Memories of recession seemed finally to have been banished in 2015 and consumers started to feel positive, according to key sentiment indicators.
GfK’s long-standing consumer confidence index stayed in positive territory throughout 2015, rising to a 15-year high during the summer when confidence was at +7.
Asda’s well-regarded income tracker, produced with the Centre for Business Research, told a similar story about discretionary income. Over the past 12 months the tracker has shown growth in the money left in people’s pockets after essential items such as fuel, food and mortgage were paid.
The latest report showed the average UK household had £193 a week discretionary income in October, up by £17 a week, or 9.6%, year on year.
Reasons to be happy
There were lots of reasons for consumers to be happy in 2015.
Asda senior director of insight and pricing Liz Lamb says discretionary income has been rising because fuel, food and energy prices have fallen.
Fuel prices were down 14% compared with the previous year and Asda recently lowered its price for a litre of petrol to below £1 for the first time in six years.
“The income tracker figures endorse the approach we take to our fuel price cuts. They have a huge impact on the monthly family balance sheet so we’ll always commit to having the lowest prices in the market,” says Lamb.
The UK’s inflation rate, as measured by the Consumer Prices Index, was unchanged at -0.1% in October, according to the Office of National Statistics, and was only +0.1% in November.
The index was at close to zero throughout the year. Continued food and drink deflation helped consumers as they benefited from the fierce grocery price war. Food and drink prices fell 2.7% in November, according to the ONS.
By late 2015 home energy bills were 4.1% lower than in 2014, providing further respite for consumers.
Meanwhile, UK workers have received a pay rise. Average wages are increasing at the fastest pace for more than six years.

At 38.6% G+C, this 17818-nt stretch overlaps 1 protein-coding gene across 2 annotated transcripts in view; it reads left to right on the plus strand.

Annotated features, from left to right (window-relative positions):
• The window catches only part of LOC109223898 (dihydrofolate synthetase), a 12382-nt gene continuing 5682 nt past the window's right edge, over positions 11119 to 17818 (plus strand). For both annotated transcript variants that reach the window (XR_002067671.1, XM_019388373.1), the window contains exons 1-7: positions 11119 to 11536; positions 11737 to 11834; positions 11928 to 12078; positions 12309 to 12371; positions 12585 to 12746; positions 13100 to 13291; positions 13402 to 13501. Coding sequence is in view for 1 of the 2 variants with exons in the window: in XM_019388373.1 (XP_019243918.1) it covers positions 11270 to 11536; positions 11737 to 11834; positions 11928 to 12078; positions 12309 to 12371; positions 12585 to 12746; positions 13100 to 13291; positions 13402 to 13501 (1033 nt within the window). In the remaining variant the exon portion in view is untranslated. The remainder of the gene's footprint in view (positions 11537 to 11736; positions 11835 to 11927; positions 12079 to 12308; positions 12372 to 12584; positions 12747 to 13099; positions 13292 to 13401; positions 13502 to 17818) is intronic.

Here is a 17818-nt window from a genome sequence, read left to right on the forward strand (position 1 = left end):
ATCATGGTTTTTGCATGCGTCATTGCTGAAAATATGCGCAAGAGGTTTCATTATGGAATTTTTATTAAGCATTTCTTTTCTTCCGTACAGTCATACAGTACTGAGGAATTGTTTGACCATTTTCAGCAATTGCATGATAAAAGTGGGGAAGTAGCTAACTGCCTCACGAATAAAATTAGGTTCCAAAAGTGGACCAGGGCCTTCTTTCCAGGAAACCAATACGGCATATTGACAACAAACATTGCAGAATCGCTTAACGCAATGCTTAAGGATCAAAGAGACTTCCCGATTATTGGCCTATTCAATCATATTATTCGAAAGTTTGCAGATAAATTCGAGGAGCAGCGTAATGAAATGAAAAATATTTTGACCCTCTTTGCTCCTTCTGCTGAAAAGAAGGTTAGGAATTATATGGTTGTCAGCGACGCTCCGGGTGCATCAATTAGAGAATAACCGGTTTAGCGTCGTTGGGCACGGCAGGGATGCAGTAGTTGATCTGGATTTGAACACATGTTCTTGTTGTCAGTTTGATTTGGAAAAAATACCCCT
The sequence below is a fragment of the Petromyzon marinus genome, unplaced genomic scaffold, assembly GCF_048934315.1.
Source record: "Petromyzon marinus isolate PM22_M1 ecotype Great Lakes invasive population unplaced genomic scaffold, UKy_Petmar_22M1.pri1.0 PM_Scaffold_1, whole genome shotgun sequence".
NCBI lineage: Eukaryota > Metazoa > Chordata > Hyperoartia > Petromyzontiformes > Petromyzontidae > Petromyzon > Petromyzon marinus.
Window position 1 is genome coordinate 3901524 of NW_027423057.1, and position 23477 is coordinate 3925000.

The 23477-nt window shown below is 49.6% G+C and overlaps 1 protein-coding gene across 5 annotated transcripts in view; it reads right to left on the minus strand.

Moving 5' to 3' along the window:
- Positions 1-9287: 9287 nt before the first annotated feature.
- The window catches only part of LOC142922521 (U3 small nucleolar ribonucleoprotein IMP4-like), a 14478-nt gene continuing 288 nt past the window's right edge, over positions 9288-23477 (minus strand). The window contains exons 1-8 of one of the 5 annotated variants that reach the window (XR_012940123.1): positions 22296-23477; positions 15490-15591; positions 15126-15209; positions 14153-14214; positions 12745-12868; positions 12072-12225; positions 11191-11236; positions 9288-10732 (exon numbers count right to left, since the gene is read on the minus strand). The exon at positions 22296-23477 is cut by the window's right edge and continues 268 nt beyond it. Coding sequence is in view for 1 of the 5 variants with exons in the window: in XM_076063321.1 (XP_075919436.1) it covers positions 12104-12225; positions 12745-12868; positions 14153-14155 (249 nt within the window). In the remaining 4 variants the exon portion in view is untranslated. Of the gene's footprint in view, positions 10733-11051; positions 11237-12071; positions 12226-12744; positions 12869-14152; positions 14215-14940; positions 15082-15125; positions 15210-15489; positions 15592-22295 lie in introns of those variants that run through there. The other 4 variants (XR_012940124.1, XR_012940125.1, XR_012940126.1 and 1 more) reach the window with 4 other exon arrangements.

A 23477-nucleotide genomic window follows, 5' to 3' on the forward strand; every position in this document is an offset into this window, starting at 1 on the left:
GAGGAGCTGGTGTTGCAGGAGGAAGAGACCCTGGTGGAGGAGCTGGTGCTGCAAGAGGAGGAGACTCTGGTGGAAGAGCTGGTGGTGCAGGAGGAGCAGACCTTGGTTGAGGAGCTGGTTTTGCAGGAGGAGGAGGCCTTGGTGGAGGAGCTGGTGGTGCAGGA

Average pay across the economy edged up 2.9% year on year in May to July, according to the ONS. Add that to falling unemployment rates – down to 5.3% in the quarter to September – and it is looking like a buoyant time for the UK consumer.
Spend or save?
There is some debate about whether this increase in confidence and disposable income translates to more spending.
According to Asda, people are saving rather than spending – 80% of those surveyed by the grocer set aside the additional cash.
“Despite the increase in discretionary income, customer confidence is still fragile. Christmas spending was set to be about the same as it was in 2014 with one in five planning to spend less and over two-thirds planning to spend the same,” says Lamb. “I wouldn’t say it is necessarily resulting in more spending but lower food and fuel costs are helping families put a bit more away, providing much needed security for households.”
Despite the increase in discretionary income, customer confidence is still fragile
Liz Lamb, Asda
However, GfK’s Consumer Life research, carried out in June, showed that shoppers in high spirits were more likely to buy.